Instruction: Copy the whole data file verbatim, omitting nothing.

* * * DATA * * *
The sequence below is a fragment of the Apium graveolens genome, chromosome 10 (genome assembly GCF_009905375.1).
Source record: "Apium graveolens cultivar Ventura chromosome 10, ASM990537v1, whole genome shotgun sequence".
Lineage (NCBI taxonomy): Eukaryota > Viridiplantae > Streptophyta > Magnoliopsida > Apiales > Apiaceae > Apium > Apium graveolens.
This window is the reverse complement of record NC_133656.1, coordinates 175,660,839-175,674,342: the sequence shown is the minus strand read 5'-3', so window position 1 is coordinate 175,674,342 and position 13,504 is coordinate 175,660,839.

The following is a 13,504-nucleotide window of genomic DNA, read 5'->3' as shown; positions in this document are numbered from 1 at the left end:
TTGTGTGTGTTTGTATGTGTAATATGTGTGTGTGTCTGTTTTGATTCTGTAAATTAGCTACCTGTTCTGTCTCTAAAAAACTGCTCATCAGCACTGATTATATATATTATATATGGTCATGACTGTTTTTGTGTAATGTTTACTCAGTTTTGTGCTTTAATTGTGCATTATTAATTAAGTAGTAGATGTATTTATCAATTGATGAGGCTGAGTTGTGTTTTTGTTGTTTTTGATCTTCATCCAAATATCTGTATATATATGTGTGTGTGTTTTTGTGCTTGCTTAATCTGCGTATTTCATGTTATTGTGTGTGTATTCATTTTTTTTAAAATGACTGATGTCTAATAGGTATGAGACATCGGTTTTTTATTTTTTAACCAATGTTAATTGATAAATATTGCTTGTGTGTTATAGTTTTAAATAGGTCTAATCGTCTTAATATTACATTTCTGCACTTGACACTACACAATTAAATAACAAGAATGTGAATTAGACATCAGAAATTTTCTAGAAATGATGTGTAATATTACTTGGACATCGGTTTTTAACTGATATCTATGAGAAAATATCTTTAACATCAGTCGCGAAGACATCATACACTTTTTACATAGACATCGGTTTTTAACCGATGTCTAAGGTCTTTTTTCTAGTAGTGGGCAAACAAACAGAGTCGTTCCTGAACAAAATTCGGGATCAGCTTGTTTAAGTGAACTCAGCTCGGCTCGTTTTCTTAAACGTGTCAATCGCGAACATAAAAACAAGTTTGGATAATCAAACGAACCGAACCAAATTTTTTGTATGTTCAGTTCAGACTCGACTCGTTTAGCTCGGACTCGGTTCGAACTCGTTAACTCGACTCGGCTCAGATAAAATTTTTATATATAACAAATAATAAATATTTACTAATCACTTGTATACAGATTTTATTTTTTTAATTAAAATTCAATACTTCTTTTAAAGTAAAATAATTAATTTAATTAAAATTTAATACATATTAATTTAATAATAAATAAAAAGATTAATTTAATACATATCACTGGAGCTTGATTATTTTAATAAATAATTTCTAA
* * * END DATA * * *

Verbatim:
The sequence below is a fragment of the Apium graveolens genome, chromosome 10 (genome assembly GCF_009905375.1).
Source record: "Apium graveolens cultivar Ventura chromosome 10, ASM990537v1, whole genome shotgun sequence".
Lineage (NCBI taxonomy): Eukaryota > Viridiplantae > Streptophyta > Magnoliopsida > Apiales > Apiaceae > Apium > Apium graveolens.
This window is the reverse complement of record NC_133656.1, coordinates 175,660,839-175,674,342: the sequence shown is the minus strand read 5'-3', so window position 1 is coordinate 175,674,342 and position 13,504 is coordinate 175,660,839.

The following is a 13,504-nucleotide window of genomic DNA, read 5'->3' as shown; positions in this document are numbered from 1 at the left end:
TTGTGTGTGTTTGTATGTGTAATATGTGTGTGTGTCTGTTTTGATTCTGTAAATTAGCTACCTGTTCTGTCTCTAAAAAACTGCTCATCAGCACTGATTATATATATTATATATGGTCATGACTGTTTTTGTGTAATGTTTACTCAGTTTTGTGCTTTAATTGTGCATTATTAATTAAGTAGTAGATGTATTTATCAATTGATGAGGCTGAGTTGTGTTTTTGTTGTTTTTGATCTTCATCCAAATATCTGTATATATATGTGTGTGTGTTTTTGTGCTTGCTTAATCTGCGTATTTCATGTTATTGTGTGTGTATTCATTTTTTTTAAAATGACTGATGTCTAATAGGTATGAGACATCGGTTTTTTATTTTTTAACCAATGTTAATTGATAAATATTGCTTGTGTGTTATAGTTTTAAATAGGTCTAATCGTCTTAATATTACATTTCTGCACTTGACACTACACAATTAAATAACAAGAATGTGAATTAGACATCAGAAATTTTCTAGAAATGATGTGTAATATTACTTGGACATCGGTTTTTAACTGATATCTATGAGAAAATATCTTTAACATCAGTCGCGAAGACATCATACACTTTTTACATAGACATCGGTTTTTAACCGATGTCTAAGGTCTTTTTTCTAGTAGTGGGCAAACAAACAGAGTCGTTCCTGAACAAAATTCGGGATCAGCTTGTTTAAGTGAACTCAGCTCGGCTCGTTTTCTTAAACGTGTCAATCGCGAACATAAAAACAAGTTTGGATAATCAAACGAACCGAACCAAATTTTTTGTATGTTCAGTTCAGACTCGACTCGTTTAGCTCGGACTCGGTTCGAACTCGTTAACTCGACTCGGCTCAGATAAAATTTTTATATATAACAAATAATAAATATTTACTAATCACTTGTATACAGATTTTATTTTTTTAATTAAAATTCAATACTTCTTTTAAAGTAAAATAATTAATTTAATTAAAATTTAATACATATTAATTTAATAATAAATAAAAAGATTAATTTAATACATATCACTGGAGCTTGATTATTTTAATAAATAATTTCTAA